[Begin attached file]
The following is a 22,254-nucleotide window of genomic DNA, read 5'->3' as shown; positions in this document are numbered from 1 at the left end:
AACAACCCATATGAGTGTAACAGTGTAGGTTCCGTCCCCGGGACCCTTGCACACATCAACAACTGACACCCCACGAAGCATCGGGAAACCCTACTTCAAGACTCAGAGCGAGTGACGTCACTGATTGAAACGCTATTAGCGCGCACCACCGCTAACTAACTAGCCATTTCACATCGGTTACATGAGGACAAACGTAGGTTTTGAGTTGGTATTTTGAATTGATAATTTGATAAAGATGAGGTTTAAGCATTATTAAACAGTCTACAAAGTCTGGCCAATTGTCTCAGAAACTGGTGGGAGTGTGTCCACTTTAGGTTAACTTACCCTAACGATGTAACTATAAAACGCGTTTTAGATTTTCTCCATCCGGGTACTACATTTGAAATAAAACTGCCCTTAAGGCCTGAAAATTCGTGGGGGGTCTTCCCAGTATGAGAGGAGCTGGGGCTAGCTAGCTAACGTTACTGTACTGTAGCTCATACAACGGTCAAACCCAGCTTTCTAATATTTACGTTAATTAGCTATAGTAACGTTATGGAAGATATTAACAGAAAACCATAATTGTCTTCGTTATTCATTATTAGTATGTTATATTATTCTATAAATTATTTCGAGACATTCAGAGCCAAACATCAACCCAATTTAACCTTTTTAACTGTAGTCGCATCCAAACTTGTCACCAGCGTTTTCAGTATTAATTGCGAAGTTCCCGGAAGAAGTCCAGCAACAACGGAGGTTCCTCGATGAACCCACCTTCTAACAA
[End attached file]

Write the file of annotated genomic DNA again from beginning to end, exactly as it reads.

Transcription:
The following is a 22,254-nucleotide window of genomic DNA, read 5'->3' as shown; positions in this document are numbered from 1 at the left end:
AACAACCCATATGAGTGTAACAGTGTAGGTTCCGTCCCCGGGACCCTTGCACACATCAACAACTGACACCCCACGAAGCATCGGGAAACCCTACTTCAAGACTCAGAGCGAGTGACGTCACTGATTGAAACGCTATTAGCGCGCACCACCGCTAACTAACTAGCCATTTCACATCGGTTACATGAGGACAAACGTAGGTTTTGAGTTGGTATTTTGAATTGATAATTTGATAAAGATGAGGTTTAAGCATTATTAAACAGTCTACAAAGTCTGGCCAATTGTCTCAGAAACTGGTGGGAGTGTGTCCACTTTAGGTTAACTTACCCTAACGATGTAACTATAAAACGCGTTTTAGATTTTCTCCATCCGGGTACTACATTTGAAATAAAACTGCCCTTAAGGCCTGAAAATTCGTGGGGGGTCTTCCCAGTATGAGAGGAGCTGGGGCTAGCTAGCTAACGTTACTGTACTGTAGCTCATACAACGGTCAAACCCAGCTTTCTAATATTTACGTTAATTAGCTATAGTAACGTTATGGAAGATATTAACAGAAAACCATAATTGTCTTCGTTATTCATTATTAGTATGTTATATTATTCTATAAATTATTTCGAGACATTCAGAGCCAAACATCAACCCAATTTAACCTTTTTAACTGTAGTCGCATCCAAACTTGTCACCAGCGTTTTCAGTATTAATTGCGAAGTTCCCGGAAGAAGTCCAGCAACAACGGAGGTTCCTCGATGAACCCACCTTCTAACAA